As described in yesterday’s post, America was at a momentous crossroads as March moved into April, and none of the options looked good. About the only thing the leadership of both sides could agree on was that nobody wanted to initiate the American Civil War.

In his inaugural address on March 4, Lincoln said he would not interfere with slavery in states that currently allowed it; however, he would unequivocally not allow dissolution of the Union: “In your hands, my dissatisfied fellow-countrymen, and not in mine,” he said, “is the momentous issue of civil war. The government will not assail you. You can have no conflict without yourselves being the aggressor.”

Historian Robert Rosen offers a captivating account of the weeks leading up to the first shot fired over Fort Sumter in A Short History of Charleston, now in its third edition. Lincoln’s predicament, Rosen surmises, was that if he allowed Anderson to abandon Fort Sumter, he would be acknowledging the end of the Union, the line in the sand he said he would not cross.

Yet Jefferson Davis and S.C. Gov. Francis Pickens also had their backs against the wall. If they allowed Anderson to remain at Fort Sumter, their new Confederate government would appear so weak that it had to allow an enemy force to maintain its presence in one of its principal cities. To further complicate Davis’s position, if he initiated the attack, thousands of Northerners who at that point were not particularly committed to the war effort would rally to Lincoln’s support. “Each side,” Rosen notes, “was circling the other.”

Gen. Pierre Gustave Toutant Beauregard arrived in Charleston as commander of the Confederate forces on March 3, the day before Lincoln’s inauguration. Meanwhile, Gov. Pickens, knowing Anderson’s supplies were limited, sought a peaceful surrender of Fort Sumter.
The Federals were in an indefensible position, Pickens argued: Given the strength of the Confederate batteries surrounding Sumter, it would take an estimated 20,000 federal troops to hold the fort, and the U.S. Army at that time only had 17,000 soldiers, many of whom were posted in the Western territories not easily accessible. Even Lincoln’s chief military adviser urged evacuation on strategic military grounds. It must have been clear to Lincoln that Anderson could not hold Fort Sumter for long. He had to find a way to provoke Beauregard into firing the first shot.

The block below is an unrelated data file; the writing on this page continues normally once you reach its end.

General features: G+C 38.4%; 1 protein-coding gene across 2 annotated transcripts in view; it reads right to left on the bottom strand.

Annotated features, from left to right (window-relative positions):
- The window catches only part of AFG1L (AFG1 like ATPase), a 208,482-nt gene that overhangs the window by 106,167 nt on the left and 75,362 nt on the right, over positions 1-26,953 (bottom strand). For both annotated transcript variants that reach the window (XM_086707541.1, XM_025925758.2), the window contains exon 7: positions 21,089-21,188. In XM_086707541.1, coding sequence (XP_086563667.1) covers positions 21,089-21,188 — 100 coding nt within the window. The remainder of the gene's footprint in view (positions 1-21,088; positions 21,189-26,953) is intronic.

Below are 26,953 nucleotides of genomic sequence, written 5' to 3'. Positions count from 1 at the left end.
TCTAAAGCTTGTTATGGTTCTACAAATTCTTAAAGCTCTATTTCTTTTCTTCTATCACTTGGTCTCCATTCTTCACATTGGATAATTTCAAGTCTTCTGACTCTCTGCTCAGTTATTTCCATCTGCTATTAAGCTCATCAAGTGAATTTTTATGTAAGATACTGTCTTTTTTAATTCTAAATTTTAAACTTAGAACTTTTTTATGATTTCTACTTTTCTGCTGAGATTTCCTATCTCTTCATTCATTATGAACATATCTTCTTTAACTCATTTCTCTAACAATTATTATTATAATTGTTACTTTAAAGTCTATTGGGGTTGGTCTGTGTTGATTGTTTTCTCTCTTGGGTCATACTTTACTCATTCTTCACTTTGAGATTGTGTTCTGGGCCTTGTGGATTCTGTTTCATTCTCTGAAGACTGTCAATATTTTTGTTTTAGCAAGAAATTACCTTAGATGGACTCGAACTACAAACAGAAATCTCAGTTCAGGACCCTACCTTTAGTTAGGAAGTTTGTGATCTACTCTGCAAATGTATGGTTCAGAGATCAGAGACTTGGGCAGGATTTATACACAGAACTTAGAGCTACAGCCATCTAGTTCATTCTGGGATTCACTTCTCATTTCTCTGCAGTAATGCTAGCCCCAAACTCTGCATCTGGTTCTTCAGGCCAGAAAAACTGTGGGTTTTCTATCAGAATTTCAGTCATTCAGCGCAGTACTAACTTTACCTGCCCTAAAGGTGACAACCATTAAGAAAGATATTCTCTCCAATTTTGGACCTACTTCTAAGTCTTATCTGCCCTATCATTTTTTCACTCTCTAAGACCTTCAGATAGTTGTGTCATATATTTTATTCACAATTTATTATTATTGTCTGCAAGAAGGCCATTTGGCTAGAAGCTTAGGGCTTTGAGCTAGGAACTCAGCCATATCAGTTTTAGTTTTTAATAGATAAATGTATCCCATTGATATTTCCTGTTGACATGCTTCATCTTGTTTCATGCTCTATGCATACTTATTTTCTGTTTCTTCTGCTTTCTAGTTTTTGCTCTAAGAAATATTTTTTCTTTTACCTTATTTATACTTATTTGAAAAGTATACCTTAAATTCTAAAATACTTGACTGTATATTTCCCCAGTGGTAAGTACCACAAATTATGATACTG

Lincoln was updated on Anderson’s situation the day after his inauguration, March 5, learning the Federal troops’ provisions could hold out until mid-April. Against the advice of most of his Cabinet, Lincoln decided to send supplies to Anderson. If the ships sailing under the U.S. flag were fired upon, the North would be justified in defending themselves, and therefore the South would be seen to be responsible for initiating the war.

We’ll pick up there tomorrow.


McNamara, Robert. “President James Buchanan and the Secession Crisis.” ThoughtCo, Apr. 5, 2023

Rosen, Robert. A Short History of Charleston, 3rd edition. Columbia, S.C.: University of South Carolina Press, May 2021